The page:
Trying to figure out an NFL franchise's salary cap situation is like trying to invent differential calculus without ever having observed any sort of rate change. Players are being signed and released, bonuses are being earned or forfeited, and the Top 51 rule keeps the salary cap line shifting for each team. It is a fun exercise.
Before we discuss free agent guard Evan Mathis, and how he could fit into the salary cap for the Miami Dolphins, we will break down what the Dolphins have in salary cap space as of today.
(All salary cap numbers via OverTheCap.com)
NFL Salary Cap 2015
Dolphins Rollover from 2014
Dolphins Salary Cap 2015
NFL Salary Cap + Rollover
Dolphins Top 51
Under the NFL offseason/preseason rules, only the Top 51 salaries for each team counts against the salary cap.
|Player||2015 Salary Cap Number|
Dolphins Top 51 Total:
When a team releases a player who either has guaranteed money still owed to him, or has a portion of the player's signing bonus, which is prorated over the life of a contract (up to five years), not yet accounted for in a salary cap number, that money is accounted for against the team's salary cap, and termed "dead money." Miami currently has 27 players who are accounting for dead money in 2015:
|Player||2015 Dead Money|
Dolphins 2015 Dead Money total
Dolphins 2015 Salary Cap Number*:
Top 51 Salary + Dead Money
*Note: There is a salary for which this number does not yet account. Defensive end Dion Jordan was suspended for the season with a salary cap number of $4,682,276. That whole number will not be counted against the Dolphins' salary cap this season, but it is not clear exactly how the league will apply Jordan's salary. We will make a correction later in this calculation to align with the NFL Players Association tracking of the Dolphins' salary cap space.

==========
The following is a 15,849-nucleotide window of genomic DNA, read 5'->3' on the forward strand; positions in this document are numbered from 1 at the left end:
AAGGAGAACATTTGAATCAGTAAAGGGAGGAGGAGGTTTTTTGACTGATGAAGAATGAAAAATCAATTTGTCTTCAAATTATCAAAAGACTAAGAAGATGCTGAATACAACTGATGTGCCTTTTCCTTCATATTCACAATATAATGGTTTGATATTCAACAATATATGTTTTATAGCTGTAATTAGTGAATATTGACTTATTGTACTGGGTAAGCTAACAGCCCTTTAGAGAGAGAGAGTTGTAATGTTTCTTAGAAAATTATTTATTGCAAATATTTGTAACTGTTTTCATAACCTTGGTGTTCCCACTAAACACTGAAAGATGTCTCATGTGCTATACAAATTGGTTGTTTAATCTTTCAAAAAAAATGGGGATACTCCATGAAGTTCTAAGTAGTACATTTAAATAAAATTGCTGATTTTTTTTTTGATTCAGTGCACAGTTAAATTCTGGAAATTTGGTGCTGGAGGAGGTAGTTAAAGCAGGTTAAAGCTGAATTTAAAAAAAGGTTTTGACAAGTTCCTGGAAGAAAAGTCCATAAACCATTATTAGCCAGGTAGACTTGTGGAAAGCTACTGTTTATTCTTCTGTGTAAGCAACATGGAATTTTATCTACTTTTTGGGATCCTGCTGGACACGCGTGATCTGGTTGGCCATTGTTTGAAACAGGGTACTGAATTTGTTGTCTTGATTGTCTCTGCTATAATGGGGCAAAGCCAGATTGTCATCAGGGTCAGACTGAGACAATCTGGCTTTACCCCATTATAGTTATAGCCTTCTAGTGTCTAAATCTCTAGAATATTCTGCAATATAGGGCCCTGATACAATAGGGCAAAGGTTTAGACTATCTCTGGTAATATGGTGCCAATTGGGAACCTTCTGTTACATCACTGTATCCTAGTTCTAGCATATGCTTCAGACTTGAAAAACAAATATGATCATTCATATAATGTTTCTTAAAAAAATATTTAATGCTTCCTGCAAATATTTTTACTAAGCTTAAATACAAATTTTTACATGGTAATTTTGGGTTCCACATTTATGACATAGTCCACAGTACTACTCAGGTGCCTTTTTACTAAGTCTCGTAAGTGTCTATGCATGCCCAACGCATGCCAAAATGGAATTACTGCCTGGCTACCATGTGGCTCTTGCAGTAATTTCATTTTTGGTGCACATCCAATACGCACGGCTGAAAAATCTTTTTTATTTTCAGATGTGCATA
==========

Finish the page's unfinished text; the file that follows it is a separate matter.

Dolphins 2015 Salary Cap Space as of June 22, 2015:
Dolphins Salary Cap - Dolphins Salary Cap Number*
NFLPA Tracked Salary Cap Space for Miami:
Dion Jordan Correction:
Dolphins Salary Cap Space - NFLPA Tracked Space
We will use the NFLPA tracked number as the correct status for the Dolphins' salary cap, but you can at least see where that number comes from for the most part.
According to the NFLPA's numbers, Miami has the 11th most salary cap space in the league.
Dolphins remaining salaries:
Every team is authorized 90 players under contract during the offseason and through the first part of the preseason. While only the Top 51 salaries are calculated into the salary cap, we do have the number for the remaining 39 players on the Dolphins' roster. (Note: the NFLPA website tracks Miami as having 91 contracts, which is 90 active contracts, plus Jordan.)
|Player||2015 Salary Cap Number|
The Dolphins are one of ten teams reportedly chasing Evan Mathis this offseason. The two-time Pro Bowl guard was released by the Philadelphia Eagles last week due to a contract disagreement. Mathis is among the top left guards in the league, and was expecting the Eagles to pay him as such. Mathis was scheduled to account for $6.5 million against the salary cap ($5.5 million in base salary) for the Eagles this season, then $7 million ($6 million base salary) in 2016.
The top paid left guards in the league are making in excess of $7 million per year, with the Arizona Cardinals paying Mike Iupati $8 million per year and the Tampa Bay Buccaneers paying Logan Mankins $8.5 million per season.
Assuming the Dolphins will look to keep $5 million for use during the season in case of injuries, that leaves Miami about $6.7 million to spend. They could offer that money to Mathis, or they could get creative with a multiple year offer that will give Mathis a large signing bonus this year, with a small base salary, that keeps his salary cap number low for the year. The only issue there is, Miami has the most money committed to the 2016 season already, with projections having them around $5 million over the salary cap. While that number is not a guarantee, it does mean the team has to be careful about mortgaging next season for a player this year.
Miami could also look to pass on Mathis, trusting the trio of Dallas Thomas, Billy Turner, and Jamil Douglas to be able to man the top two guard positions, then use the money they do not spend on Mathis as roll over for next year. Whatever the case, the money is available if Miami wants to use it.